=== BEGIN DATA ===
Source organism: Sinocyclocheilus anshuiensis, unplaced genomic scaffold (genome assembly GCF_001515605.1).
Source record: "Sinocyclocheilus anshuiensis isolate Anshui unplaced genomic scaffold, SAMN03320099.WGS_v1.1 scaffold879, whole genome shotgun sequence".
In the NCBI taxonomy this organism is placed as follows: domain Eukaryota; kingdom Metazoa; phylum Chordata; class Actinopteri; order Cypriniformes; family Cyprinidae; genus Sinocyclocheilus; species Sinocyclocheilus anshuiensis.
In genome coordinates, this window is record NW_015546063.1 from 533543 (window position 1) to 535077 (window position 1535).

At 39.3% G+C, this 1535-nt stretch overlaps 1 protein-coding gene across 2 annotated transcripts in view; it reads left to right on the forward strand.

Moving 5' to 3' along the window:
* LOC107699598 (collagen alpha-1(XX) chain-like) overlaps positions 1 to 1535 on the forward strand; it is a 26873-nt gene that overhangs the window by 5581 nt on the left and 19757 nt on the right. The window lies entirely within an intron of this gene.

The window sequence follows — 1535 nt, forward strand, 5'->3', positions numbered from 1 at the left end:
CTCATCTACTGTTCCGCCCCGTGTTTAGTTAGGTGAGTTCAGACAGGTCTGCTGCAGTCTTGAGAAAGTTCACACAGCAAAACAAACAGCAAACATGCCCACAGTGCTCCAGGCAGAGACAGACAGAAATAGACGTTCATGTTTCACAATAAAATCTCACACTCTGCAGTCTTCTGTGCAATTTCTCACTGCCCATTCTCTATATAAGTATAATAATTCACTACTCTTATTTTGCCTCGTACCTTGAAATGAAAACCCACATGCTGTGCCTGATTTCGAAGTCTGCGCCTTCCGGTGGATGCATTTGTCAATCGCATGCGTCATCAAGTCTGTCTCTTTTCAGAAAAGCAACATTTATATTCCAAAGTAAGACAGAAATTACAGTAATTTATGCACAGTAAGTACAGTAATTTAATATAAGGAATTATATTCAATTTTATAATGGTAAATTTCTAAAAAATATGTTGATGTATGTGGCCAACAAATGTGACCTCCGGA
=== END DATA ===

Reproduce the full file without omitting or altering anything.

Source organism: Sinocyclocheilus anshuiensis, unplaced genomic scaffold (genome assembly GCF_001515605.1).
Source record: "Sinocyclocheilus anshuiensis isolate Anshui unplaced genomic scaffold, SAMN03320099.WGS_v1.1 scaffold879, whole genome shotgun sequence".
In the NCBI taxonomy this organism is placed as follows: domain Eukaryota; kingdom Metazoa; phylum Chordata; class Actinopteri; order Cypriniformes; family Cyprinidae; genus Sinocyclocheilus; species Sinocyclocheilus anshuiensis.
In genome coordinates, this window is record NW_015546063.1 from 533543 (window position 1) to 535077 (window position 1535).

At 39.3% G+C, this 1535-nt stretch overlaps 1 protein-coding gene across 2 annotated transcripts in view; it reads left to right on the forward strand.

Moving 5' to 3' along the window:
* LOC107699598 (collagen alpha-1(XX) chain-like) overlaps positions 1 to 1535 on the forward strand; it is a 26873-nt gene that overhangs the window by 5581 nt on the left and 19757 nt on the right. The window lies entirely within an intron of this gene.

The window sequence follows — 1535 nt, forward strand, 5'->3', positions numbered from 1 at the left end:
CTCATCTACTGTTCCGCCCCGTGTTTAGTTAGGTGAGTTCAGACAGGTCTGCTGCAGTCTTGAGAAAGTTCACACAGCAAAACAAACAGCAAACATGCCCACAGTGCTCCAGGCAGAGACAGACAGAAATAGACGTTCATGTTTCACAATAAAATCTCACACTCTGCAGTCTTCTGTGCAATTTCTCACTGCCCATTCTCTATATAAGTATAATAATTCACTACTCTTATTTTGCCTCGTACCTTGAAATGAAAACCCACATGCTGTGCCTGATTTCGAAGTCTGCGCCTTCCGGTGGATGCATTTGTCAATCGCATGCGTCATCAAGTCTGTCTCTTTTCAGAAAAGCAACATTTATATTCCAAAGTAAGACAGAAATTACAGTAATTTATGCACAGTAAGTACAGTAATTTAATATAAGGAATTATATTCAATTTTATAATGGTAAATTTCTAAAAAATATGTTGATGTATGTGGCCAACAAATGTGACCTCCGGA